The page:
A new kind of dialogue regarding issues of race

I used to consider myself as raceless.  Not in the sense that I have no ethnic lineage-I know my family came from Germany- but rather in the terms that my race was not an identifier of me. I did not grow up celebrating any of my ancestry, but I obviously always knew I was white physically.  I didn’t understand the social meaning of that though, or why I felt that way.

In Beverly Daniel Tatum’s book, “Why Are All the Black Kids Sitting Together in the Cafeteria?” she discusses how some Whites have experienced similar thinking as I once did.  She states:

“There is a lot of silence about race in White communities, and as a consequence Whites tend to think of racial identity as something that other people have, not something that is salient for them.”

This exact quote pinpoints why I’ve never considered my race.  Part of not considering my own race has obviously made talking about race, other than in an academic setting, a very uncomfortable experience for me.  I almost don’t feel entitled to discuss it because I feel like an intruder; it was like the idea of race isn’t for Whites because we have historically oppressed other races.  I did not want my ascribed role to conflict with my avowed roles.  In my head, I am somebody that would strive for equality.  If I speak about it, I feel like I would be described as a yuppie or an undercover racist.

I never once had to think about how I fit into the world either.  Tatum again states that Black adolescents ask themselves questions such as: “What does it mean to be a young Black person? How should I act?  What should I do?” (Tatum, page 60)  I believe the understanding I had as a White was that I would not be criticized for my behaviors based on race, so I did not have to define what it meant for me to be White.  If it was not the focus of the outside world, I did not have to internalize it either much of the time.

In the community in which I grew up, race was the big elephant in the room.  We all knew it wouldn’t be polite to speak about race.  It was one of those hugely tabooed subjects.  But coming from a town that was almost an exclusively White town, it was like a covert mission to keep the prejudice behavior hidden behind closed doors.  I would hear murmurs and rumors whenever somebody who looked different entered the community; I didn’t hear anybody directly speaking about race with the new person in a respectful way though.  Not even our educators could bring it up as a healthy conversation.

My background of coming from a town that never spoke about race makes me realize that it is a conversation I wish I could have had in high school.  I do not know how many of my classmates made it out of that environment without extreme prejudices, and I feel lucky that college has allowed me to discuss it.  I believe that the discussion of race should go beyond the walls of the college classrooms.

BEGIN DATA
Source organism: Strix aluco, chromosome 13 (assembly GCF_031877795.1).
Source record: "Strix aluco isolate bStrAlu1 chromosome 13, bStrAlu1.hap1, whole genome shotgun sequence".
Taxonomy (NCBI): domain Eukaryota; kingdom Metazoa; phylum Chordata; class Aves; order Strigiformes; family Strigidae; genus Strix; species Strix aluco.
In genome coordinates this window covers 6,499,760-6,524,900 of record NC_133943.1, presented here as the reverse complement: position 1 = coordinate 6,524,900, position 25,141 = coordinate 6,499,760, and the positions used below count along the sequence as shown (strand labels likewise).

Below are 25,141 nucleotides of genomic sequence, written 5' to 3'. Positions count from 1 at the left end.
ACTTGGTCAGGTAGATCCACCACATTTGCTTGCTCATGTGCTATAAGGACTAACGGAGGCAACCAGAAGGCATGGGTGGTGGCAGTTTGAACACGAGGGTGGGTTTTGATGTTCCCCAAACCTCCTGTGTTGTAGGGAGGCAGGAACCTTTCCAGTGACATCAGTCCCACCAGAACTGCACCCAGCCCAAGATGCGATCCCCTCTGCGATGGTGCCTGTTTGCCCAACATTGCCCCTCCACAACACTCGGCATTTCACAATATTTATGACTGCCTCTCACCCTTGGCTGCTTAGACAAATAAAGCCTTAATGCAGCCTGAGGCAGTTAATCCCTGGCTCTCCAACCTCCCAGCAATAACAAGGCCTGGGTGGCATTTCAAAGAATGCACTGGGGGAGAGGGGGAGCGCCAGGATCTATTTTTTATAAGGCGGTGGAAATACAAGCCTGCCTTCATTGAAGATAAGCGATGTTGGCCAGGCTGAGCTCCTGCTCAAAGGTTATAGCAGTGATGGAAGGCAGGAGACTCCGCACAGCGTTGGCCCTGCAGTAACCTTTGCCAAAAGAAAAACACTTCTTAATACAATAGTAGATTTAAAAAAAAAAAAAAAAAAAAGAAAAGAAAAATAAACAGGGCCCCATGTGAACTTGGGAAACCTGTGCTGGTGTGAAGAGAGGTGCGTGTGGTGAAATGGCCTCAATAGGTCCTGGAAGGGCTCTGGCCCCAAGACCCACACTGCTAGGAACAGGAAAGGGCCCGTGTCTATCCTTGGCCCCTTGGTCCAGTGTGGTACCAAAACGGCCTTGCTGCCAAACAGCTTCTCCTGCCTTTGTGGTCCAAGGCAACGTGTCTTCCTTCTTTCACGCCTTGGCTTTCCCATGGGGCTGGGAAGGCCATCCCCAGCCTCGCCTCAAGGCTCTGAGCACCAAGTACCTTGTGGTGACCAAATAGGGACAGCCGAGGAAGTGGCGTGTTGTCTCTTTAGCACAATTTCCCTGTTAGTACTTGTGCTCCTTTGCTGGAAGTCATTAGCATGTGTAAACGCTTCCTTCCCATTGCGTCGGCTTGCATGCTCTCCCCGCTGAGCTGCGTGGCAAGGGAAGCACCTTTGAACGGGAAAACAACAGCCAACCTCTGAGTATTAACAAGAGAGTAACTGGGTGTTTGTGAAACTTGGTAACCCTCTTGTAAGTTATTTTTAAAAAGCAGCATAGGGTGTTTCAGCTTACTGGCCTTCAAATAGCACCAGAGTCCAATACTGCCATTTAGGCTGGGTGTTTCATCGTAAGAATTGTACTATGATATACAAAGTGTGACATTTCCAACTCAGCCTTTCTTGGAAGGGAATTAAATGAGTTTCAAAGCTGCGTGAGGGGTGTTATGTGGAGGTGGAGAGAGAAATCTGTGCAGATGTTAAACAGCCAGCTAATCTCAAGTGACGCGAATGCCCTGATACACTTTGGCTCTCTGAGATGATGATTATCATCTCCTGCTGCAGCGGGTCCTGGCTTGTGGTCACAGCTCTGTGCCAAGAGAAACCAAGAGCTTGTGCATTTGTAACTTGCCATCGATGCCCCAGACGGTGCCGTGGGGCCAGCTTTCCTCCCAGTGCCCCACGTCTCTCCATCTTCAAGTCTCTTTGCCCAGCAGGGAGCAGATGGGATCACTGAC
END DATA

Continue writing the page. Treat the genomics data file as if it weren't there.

Most importantly, I believe children need to feel comfortable talking about it.  Rather than hushing them when they ask questions, there should be an open dialogue about the issues.

As a nation in general, I agree with Mychal Denzel Smith’s article, “Why Conversations of Race Usually Fail” which criticizes the way America talks about race.  He explains that this conversation is not one that should be opened and closed whenever an issue of race pops up in the media, but rather, should be a continual topic discussed, especially among the youth, until something changes.

He states, “Instead, the killing of Trayvon Martin has become another opportunity for some to deny the existence of racism and distort the history of race.  And once again, we have a national conversation on race in which everyone talks past one another and nothing gets resolved.

I wish I could say that racism is something that I see going away in my lifetime, but I feel slightly pessimistic about it even looking at my history.  Speaking about race is not something that should make me uncomfortable.  With these articles, I am learning that it need not be.  I can’t change that I used to feel awkward about it, but I can vow towards creating a more open environment for my children one day.

Tatum, Beverly Daniel.  Why Are All the Black Kids Sitting Together in the Cafeteria?  New York: Basic    Books, 1997

Mychal Denzel Smith. (2012). http://www.theroot.com. “Why Conversations on Race Usually Fail”. Retrieved May 31 2012, from http://www.theroot.com/print/61728.


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